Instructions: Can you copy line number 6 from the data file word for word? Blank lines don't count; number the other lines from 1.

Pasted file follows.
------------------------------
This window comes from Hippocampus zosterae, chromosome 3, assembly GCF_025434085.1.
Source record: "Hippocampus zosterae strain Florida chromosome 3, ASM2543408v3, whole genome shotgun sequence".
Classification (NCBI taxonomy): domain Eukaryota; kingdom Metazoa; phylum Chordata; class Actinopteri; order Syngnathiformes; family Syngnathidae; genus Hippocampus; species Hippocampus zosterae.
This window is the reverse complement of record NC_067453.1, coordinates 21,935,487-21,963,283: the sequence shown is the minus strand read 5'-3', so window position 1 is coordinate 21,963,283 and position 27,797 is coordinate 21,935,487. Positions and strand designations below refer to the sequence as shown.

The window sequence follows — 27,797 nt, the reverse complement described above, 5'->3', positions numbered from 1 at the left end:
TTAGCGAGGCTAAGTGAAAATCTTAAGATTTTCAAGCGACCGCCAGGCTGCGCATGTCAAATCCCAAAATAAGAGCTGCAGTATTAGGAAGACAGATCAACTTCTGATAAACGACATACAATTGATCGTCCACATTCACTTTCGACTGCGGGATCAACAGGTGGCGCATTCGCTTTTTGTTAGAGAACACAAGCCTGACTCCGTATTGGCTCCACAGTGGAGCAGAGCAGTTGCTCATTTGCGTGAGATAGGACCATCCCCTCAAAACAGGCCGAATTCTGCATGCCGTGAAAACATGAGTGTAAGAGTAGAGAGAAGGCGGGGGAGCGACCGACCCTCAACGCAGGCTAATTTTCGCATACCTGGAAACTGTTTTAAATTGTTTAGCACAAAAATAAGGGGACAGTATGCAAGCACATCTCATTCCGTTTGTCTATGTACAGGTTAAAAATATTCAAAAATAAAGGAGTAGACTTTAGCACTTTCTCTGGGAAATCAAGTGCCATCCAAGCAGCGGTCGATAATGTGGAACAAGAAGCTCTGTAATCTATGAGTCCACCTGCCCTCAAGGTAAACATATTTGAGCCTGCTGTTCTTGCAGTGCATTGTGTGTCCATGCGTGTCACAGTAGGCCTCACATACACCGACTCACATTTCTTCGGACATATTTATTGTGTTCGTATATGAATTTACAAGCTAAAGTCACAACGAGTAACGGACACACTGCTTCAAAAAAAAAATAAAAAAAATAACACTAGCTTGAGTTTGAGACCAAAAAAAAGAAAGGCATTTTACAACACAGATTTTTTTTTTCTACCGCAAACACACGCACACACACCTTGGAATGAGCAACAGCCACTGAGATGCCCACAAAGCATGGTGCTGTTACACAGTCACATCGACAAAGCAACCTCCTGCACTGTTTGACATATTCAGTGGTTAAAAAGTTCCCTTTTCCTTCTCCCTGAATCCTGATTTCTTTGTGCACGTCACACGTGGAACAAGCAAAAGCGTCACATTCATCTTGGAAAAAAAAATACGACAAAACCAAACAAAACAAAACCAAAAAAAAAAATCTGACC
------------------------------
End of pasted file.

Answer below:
TTAGCGAGGCTAAGTGAAAATCTTAAGATTTTCAAGCGACCGCCAGGCTGCGCATGTCAAATCCCAAAATAAGAGCTGCAGTATTAGGAAGACAGATCAACTTCTGATAAACGACATACAATTGATCGTCCACATTCACTTTCGACTGCGGGATCAACAGGTGGCGCATTCGCTTTTTGTTAGAGAACACAAGCCTGACTCCGTATTGGCTCCACAGTGGAGCAGAGCAGTTGCTCATTTGCGTGAGATAGGACCATCCCCTCAAAACAGGCCGAATTCTGCATGCCGTGAAAACATGAGTGTAAGAGTAGAGAGAAGGCGGGGGAGCGACCGACCCTCAACGCAGGCTAATTTTCGCATACCTGGAAACTGTTTTAAATTGTTTAGCACAAAAATAAGGGGACAGTATGCAAGCACATCTCATTCCGTTTGTCTATGTACAGGTTAAAAATATTCAAAAATAAAGGAGTAGACTTTAGCACTTTCTCTGGGAAATCAAGTGCCATCCAAGCAGCGGTCGATAATGTGGAACAAGAAGCTCTGTAATCTATGAGTCCACCTGCCCTCAAGGTAAACATATTTGAGCCTGCTGTTCTTGCAGTGCATTGTGTGTCCATGCGTGTCACAGTAGGCCTCACATACACCGACTCACATTTCTTCGGACATATTTATTGTGTTCGTATATGAATTTACAAGCTAAAGTCACAACGAGTAACGGACACACTGCTTCAAAAAAAAAATAAAAAAAATAACACTAGCTTGAGTTTGAGACCAAAAAAAAGAAAGGCATTTTACAACACAGATTTTTTTTTTCTACCGCAAACACACGCACACACACCTTGGAATGAGCAACAGCCACTGAGATGCCCACAAAGCATGGTGCTGTTACACAGTCACATCGACAAAGCAACCTCCTGCACTGTTTGACATATTCAGTGGTTAAAAAGTTCCCTTTTCCTTCTCCCTGAATCCTGATTTCTTTGTGCACGTCACACGTGGAACAAGCAAAAGCGTCACATTCATCTTGGAAAAAAAAATACGACAAAACCAAACAAAACAAAACCAAAAAAAAAAATCTGACC